Yes, dessert heals. In my case layers of meringue, ice cream and cake heals. Forget self-help books and wellness retreats. I’ll take British people baking on PBS to help me through the traumas of life, thank you very much. While I’m no stranger to comfort food—macaroni and cheese has softened many an emotional blow over the years—this was different. Here’s the story…
Without getting into the details of what happened, toward the end of 2018 there was a fairly traumatic event within my family. It was the kind of event that makes your life unrecognizable for a long while. For me, it was emotionally draining. It triggered anxiety and a low- grade depression that lasted months.
But, I had an epiphany back in January. The thing I realized was that I couldn’t take the stress and trauma away. This thing that happened, and the fallout from it, were not going to go away anytime soon. If ever. That wasn’t something I could control. But, what if feeling better wasn’t about this bad thing going away? What if feeling better was about adding good things into my day? Actively doing things that brought me joy? As many as I could think of?
So, I decided to try it. I decided to pay attention to anything that sounded even remotely appealing to me. It didn’t have to make sense. It didn’t have to be anything I’d done before. But it had to ignite some kind of spark or interest, even if it was just a tiny flicker. The first thing that fit the bill came to me courtesy of The Great British Baking Show. Specifically, the episode in which they made Baked Alaska.
Baked Alaska isn’t something I’d ever eaten before. Or seen before, for that matter. I don’t know why I wanted to make one. In case you don’t know what it is, it’s a layered dessert. Cake, ice cream, more cake, more ice cream. You layer it in a bowl and freeze it, so it has a dome shape. Then you cover it in Italian meringue, which is kind of like marshmallow fluff. You bake it in the oven for a few minutes on a high heat to brown the meringue. (The egg whites in the meringue are cooked before you bake it, by beating it with really hot sugar syrup.) The thick layer of meringue insulates the ice cream underneath. And then, ta-da! Baked Alaska.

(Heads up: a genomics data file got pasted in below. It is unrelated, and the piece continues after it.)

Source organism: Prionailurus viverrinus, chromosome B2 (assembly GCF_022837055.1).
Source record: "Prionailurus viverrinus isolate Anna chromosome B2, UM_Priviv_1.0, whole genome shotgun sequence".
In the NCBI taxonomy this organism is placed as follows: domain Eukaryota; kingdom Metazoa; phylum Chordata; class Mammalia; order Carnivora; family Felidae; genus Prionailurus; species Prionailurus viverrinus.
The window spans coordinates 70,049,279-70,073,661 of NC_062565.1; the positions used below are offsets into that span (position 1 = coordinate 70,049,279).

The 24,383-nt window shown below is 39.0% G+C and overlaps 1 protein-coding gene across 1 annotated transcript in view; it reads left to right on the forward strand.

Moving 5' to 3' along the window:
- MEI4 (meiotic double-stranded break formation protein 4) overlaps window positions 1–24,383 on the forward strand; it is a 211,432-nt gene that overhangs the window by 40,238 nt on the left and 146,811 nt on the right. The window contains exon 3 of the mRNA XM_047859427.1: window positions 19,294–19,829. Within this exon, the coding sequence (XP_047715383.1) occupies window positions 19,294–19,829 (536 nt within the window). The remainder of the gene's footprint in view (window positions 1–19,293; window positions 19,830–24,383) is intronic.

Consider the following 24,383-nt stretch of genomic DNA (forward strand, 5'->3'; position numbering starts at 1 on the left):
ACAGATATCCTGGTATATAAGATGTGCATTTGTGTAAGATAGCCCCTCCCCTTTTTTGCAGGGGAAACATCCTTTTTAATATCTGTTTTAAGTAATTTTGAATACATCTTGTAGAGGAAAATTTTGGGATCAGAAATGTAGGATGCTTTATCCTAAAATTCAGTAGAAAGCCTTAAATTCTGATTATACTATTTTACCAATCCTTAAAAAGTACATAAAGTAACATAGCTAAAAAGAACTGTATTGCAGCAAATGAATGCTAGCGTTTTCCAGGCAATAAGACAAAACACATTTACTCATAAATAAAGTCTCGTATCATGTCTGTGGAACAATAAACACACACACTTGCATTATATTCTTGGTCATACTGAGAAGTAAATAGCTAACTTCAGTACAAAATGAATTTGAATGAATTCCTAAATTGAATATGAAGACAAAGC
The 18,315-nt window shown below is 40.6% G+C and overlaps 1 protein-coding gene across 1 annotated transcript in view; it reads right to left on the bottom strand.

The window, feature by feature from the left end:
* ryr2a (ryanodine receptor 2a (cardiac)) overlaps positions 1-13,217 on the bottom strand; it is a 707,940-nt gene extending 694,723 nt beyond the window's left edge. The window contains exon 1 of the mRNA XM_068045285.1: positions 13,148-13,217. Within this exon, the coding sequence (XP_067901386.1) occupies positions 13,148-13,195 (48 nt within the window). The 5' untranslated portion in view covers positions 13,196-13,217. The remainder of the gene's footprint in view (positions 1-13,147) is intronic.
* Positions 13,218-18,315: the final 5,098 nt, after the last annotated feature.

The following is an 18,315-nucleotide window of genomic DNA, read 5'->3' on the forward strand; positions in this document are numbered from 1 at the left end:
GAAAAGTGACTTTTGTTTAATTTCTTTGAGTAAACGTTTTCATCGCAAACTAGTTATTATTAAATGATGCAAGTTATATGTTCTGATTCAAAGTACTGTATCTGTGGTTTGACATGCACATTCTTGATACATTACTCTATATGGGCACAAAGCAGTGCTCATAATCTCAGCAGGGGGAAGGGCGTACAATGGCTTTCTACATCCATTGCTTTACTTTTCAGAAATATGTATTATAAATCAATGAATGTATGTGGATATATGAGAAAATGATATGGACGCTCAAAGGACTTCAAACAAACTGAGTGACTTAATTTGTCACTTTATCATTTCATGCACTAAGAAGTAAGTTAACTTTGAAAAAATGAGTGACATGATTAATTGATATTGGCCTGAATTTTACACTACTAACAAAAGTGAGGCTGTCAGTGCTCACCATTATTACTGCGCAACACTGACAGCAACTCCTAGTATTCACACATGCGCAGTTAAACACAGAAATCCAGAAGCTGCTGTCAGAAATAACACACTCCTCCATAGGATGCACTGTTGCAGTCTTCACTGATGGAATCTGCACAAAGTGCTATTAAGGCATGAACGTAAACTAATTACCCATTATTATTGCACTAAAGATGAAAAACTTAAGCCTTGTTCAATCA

It made no sense to make this dessert. It was the dead of winter. There was literally two-feet of snow outside my window. But it was like this sugary glimmer of light after many weeks devoid of anything approaching happiness.
So, I made it.
It was delicious.
But that wasn’t really the point.
It became the first step toward healing. It was a little paver on the road back to a life that felt manageable. That paver was followed by others. Coloring—I bought colored pencils and a coloring book. Baking macarons. Re-finishing two old pieces of furniture. Starting a bullet journal. Collaging. Anything that caused an, “ooh, that might be fun!” reaction in me, I pursued.
In addition to having some joy in my days, there was another benefit. There was something about investing in myself in these relatively small ways, that was psychologically powerful. It was sending a message to myself that I was valuable. I was worth time and energy and care. That whatever was going on in the outside world, I have to treat myself with love and kindness.
So, if you are in crisis. Or if you are just slogging through the stress that comes from being alive. Or if you feel like the joy, the spark, is missing from your days. Find it. Bake that dessert. Go on that walk. Take that class. Play that instrument. Dance in your living room. Paint that canvas. Do the thing that speaks to that unique little soul of yours. You deserve it. Do it even if it seems silly. Even if it won’t make you money, or impress anyone else. Even if you don’t document it for social media. Even if no one else “gets it.” Find your Baked Alaska. Get your hands into the meringue of your life…Okay, I think I need to stop now. But you get the drift.
Now, behold my joy…